Spotlight on Virurl, a 'vigilante' for native ads
Banner ads are a dying breed. To drive this point home, Virurl hired “protesters” to picket the Javits Center in protest of online banner ads. While Virurl’s antic is guerilla, the consensus among speakers during ad:tech isn’t so far off from the sentiments that protesters were expressing. There’s no doubt that content-based native advertising units is the next generation of advertising.
Virurl’s CEO Francisco Diaz-Mitoma saw this trend as early as February 2010 before contextual native ad units were a topic of discussion. But the soft launch of Virurl didn’t come until October of this year. Luckily, the timing was perfect.
This year’s ad:tech New York was completely focused on contextual native ad units that are of high quality and high value to viewers. Essentially 2013 marks the end of the ice age where slipshod banner ads created in Flash or Photoshop ran rampant. This will come as a relief for consumers.
Virurl, according to Diaz-Mitoma, helps brands and publishers reach new audiences through content-based ad units. A network of over 15,000 publishers and influencers are syndicating Virurl’s contextual ads from brand clients like Sports Illustrated, Vice and Funny or Die. But if it isn’t clear yet already, the syndicated content is in fact ads.
The simplicity of integrating ads is deliberate. Virurl targets the long tail of publishers who typically are clueless about monetizing their blogs or publications and neophytes to the world of publishing. These types of publishers also attract a niche audience. Because of this, Virurl will charge as little as 2 cents per click, which is a steal compared to Google AdWords campaigns and so there’s not surprisingly an overwhelming interest from brands. In the wake of constant inquiries, Diaz-Mitoma and his 10-man team frequently have to put their quality control hats on. He tells me that Virurl is manually rejecting advertisers left and right, like insurance companies, to prevent Virurl reverting back to the ice age of flashing ads and click-baiting.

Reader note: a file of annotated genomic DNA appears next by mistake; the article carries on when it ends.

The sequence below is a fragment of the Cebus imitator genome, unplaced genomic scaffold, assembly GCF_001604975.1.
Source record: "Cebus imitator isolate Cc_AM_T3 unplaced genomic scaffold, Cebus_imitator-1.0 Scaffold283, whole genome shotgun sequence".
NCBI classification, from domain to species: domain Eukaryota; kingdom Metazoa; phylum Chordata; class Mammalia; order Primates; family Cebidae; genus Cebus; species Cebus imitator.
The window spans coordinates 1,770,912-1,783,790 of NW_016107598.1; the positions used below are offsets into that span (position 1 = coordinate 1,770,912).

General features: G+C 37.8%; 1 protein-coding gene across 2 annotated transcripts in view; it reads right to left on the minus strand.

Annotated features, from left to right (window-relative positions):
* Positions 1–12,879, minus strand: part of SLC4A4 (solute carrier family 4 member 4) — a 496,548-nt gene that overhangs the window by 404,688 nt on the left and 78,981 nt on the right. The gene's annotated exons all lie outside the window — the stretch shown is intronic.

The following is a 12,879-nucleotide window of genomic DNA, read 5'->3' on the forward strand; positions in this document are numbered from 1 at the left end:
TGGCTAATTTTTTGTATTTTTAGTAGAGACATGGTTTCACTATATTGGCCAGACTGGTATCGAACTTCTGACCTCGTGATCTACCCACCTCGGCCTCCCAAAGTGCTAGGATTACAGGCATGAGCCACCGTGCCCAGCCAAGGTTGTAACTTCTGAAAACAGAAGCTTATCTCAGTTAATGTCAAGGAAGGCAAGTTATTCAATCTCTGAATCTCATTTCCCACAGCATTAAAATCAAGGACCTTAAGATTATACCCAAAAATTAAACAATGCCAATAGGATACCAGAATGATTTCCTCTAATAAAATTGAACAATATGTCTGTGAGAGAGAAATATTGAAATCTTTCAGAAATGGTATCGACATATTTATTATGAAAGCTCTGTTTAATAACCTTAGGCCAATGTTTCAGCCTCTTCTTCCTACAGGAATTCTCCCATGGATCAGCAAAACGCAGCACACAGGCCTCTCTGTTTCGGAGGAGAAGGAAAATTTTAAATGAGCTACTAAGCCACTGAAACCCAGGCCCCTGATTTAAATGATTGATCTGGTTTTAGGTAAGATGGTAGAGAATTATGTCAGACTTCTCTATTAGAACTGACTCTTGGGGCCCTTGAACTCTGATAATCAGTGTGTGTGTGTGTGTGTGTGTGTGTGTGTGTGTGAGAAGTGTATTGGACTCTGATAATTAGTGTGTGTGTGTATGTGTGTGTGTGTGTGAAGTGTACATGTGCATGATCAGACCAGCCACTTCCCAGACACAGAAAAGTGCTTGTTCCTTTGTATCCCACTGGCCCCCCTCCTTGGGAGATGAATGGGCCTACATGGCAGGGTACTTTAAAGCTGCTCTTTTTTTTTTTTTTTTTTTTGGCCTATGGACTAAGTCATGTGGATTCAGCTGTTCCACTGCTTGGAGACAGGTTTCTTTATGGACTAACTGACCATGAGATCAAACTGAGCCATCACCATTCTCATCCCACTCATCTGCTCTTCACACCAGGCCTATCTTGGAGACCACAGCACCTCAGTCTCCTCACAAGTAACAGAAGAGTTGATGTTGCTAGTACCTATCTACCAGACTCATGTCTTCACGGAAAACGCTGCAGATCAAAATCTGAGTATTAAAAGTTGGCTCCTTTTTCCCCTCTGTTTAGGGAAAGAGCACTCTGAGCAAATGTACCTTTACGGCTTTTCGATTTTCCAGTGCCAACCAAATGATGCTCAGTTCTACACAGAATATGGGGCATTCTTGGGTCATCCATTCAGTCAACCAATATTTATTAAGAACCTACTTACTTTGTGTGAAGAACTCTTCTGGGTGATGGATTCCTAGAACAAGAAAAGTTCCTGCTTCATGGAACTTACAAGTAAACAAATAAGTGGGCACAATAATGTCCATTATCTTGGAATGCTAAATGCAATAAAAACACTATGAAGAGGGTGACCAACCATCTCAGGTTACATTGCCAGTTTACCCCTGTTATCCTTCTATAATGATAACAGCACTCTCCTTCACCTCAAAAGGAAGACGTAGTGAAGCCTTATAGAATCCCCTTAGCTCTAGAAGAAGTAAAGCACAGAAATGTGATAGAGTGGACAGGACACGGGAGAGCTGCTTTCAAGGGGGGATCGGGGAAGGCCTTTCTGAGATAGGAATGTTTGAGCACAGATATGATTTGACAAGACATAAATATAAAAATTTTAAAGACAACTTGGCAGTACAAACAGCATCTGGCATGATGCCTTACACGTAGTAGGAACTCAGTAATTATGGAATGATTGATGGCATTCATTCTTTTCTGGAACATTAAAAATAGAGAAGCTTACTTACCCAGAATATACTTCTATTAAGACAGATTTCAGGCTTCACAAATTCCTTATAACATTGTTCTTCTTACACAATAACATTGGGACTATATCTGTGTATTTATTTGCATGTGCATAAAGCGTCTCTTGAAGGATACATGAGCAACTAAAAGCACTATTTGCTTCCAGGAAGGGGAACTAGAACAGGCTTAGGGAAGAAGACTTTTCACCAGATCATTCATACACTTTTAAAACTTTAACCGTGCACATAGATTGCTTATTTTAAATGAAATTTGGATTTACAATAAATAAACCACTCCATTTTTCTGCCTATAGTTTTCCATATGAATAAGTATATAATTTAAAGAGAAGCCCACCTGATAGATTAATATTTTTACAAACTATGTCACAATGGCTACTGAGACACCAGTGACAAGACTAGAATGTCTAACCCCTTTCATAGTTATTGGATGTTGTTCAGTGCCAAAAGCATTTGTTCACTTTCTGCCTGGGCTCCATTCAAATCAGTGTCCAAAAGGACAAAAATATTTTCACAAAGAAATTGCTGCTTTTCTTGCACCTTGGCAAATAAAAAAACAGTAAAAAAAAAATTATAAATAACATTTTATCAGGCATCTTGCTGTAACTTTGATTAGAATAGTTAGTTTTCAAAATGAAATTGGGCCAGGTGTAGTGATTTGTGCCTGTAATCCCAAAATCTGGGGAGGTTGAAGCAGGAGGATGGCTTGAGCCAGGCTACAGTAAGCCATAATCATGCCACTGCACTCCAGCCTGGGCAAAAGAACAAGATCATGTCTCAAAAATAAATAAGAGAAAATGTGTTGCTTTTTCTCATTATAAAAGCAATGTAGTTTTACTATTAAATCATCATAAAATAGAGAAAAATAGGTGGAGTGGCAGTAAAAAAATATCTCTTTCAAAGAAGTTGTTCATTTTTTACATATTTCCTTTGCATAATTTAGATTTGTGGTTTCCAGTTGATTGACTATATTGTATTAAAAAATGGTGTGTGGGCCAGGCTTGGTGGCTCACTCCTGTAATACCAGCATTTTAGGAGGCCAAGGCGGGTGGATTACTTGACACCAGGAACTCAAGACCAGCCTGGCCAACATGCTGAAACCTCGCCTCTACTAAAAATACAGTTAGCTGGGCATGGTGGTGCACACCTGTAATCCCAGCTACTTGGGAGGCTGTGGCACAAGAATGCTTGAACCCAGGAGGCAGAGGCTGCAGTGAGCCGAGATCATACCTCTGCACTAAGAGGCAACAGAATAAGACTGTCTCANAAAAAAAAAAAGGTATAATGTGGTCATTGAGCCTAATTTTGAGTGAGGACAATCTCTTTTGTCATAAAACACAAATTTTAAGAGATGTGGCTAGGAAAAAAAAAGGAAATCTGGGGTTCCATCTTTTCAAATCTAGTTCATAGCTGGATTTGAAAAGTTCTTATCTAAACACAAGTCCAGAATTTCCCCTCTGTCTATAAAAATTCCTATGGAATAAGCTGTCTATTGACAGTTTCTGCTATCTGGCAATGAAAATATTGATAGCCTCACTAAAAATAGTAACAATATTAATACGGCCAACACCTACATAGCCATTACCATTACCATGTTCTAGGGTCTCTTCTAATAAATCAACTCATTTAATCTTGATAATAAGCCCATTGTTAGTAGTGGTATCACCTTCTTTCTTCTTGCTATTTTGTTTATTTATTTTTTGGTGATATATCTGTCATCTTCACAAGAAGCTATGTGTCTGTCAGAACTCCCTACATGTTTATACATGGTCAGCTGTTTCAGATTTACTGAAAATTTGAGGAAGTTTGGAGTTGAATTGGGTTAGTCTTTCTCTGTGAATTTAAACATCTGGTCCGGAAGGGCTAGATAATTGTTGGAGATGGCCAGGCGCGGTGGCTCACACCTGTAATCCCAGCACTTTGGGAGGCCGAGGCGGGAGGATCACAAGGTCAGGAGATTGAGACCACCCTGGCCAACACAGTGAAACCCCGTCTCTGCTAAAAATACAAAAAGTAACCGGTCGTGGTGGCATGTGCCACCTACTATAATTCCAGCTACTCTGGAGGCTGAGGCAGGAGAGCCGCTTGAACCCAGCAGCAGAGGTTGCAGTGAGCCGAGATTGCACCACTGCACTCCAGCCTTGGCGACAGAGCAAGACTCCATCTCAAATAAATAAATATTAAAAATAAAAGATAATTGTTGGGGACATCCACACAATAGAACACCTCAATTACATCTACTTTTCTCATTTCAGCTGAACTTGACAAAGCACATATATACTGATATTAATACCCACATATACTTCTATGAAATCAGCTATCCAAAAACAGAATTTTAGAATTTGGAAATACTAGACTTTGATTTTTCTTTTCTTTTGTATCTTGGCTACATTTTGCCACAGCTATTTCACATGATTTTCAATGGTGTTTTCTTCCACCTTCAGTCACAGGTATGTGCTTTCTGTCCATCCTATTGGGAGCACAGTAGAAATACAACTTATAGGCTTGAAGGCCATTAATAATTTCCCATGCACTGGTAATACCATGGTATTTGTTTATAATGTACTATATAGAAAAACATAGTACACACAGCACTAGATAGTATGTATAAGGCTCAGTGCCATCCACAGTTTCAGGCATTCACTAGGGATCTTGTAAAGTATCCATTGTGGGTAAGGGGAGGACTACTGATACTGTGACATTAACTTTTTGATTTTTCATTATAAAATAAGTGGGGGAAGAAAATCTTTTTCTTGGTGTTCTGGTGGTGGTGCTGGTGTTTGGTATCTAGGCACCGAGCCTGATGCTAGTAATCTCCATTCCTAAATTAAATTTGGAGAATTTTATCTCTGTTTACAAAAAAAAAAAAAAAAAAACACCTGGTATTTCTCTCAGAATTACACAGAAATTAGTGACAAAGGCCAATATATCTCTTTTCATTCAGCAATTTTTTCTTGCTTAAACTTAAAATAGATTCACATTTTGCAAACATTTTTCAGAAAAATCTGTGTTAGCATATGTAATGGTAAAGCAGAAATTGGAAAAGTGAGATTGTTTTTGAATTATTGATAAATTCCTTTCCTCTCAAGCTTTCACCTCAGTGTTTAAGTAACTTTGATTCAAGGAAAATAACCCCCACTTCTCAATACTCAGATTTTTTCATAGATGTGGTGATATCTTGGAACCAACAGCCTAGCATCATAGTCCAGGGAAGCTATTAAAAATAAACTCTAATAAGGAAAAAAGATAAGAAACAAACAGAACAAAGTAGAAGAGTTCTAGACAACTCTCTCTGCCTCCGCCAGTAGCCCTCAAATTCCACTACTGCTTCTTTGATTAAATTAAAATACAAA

From the publisher’s perspective, even though each click may cost just $0.02 and 60 percent of that goes to the publisher, Virurl found in its study that consumers are clicking on the content more often. Diaz-Mitoma offered me a more detailed insight. On average publishers are seeing 5.7 percent click-through rates verses the 0.02 percent industry standard for display ads.
But Virurl isn’t a get rich quick solution. There’s one rather significant catch: the quality of the content. Advertisers on Virurl are spending fewer dollars per click, but must keep in mind that “content is king.” Even on Virurl, any type of content won’t necessarily sell. There have been instances where advertisers funded a campaign for just $0.02 per click and the funding was depleted in just two hours. In retrospect, Diaz-Mitoma tells me, advertisers have spent as much as $24 per click, only for the campaign to fall through due its lackluster content.
He makes sure to explain that content will pay for itself, especially if it’s premium content that may be expensive to shoot. “If you’re creating a half-ass job to create content, it becomes very expensive. Although Virurl does want to make your content to go viral, it’s only as good as the content itself,” Diaz-Mitoma adds.
One campaign that’s fresh in the Virurl CEO’s mind was a campaign that was funded for just $20 by an artist from Israel who builds miniature sculptures. Despite the tiny investment, the artist’s content was distributed to relevant publishers and eventually ended up on the front page of msnbc.com. The rate of return on investment there was in the thousands.
The next step for the company is its foray into a mobile solution that will display video-based ads for content creators. Diaz-Mitoma informed me that Virurl’s mobile product will be launching shortly.
This article is part of Allvoices’ series on ad:tech, the largest digital marketing and technology conferences and expositions. Check out allvoices.com/adtech for more of Allvoices’ ad:tech New York event coverage. This series is supported by ad:tech.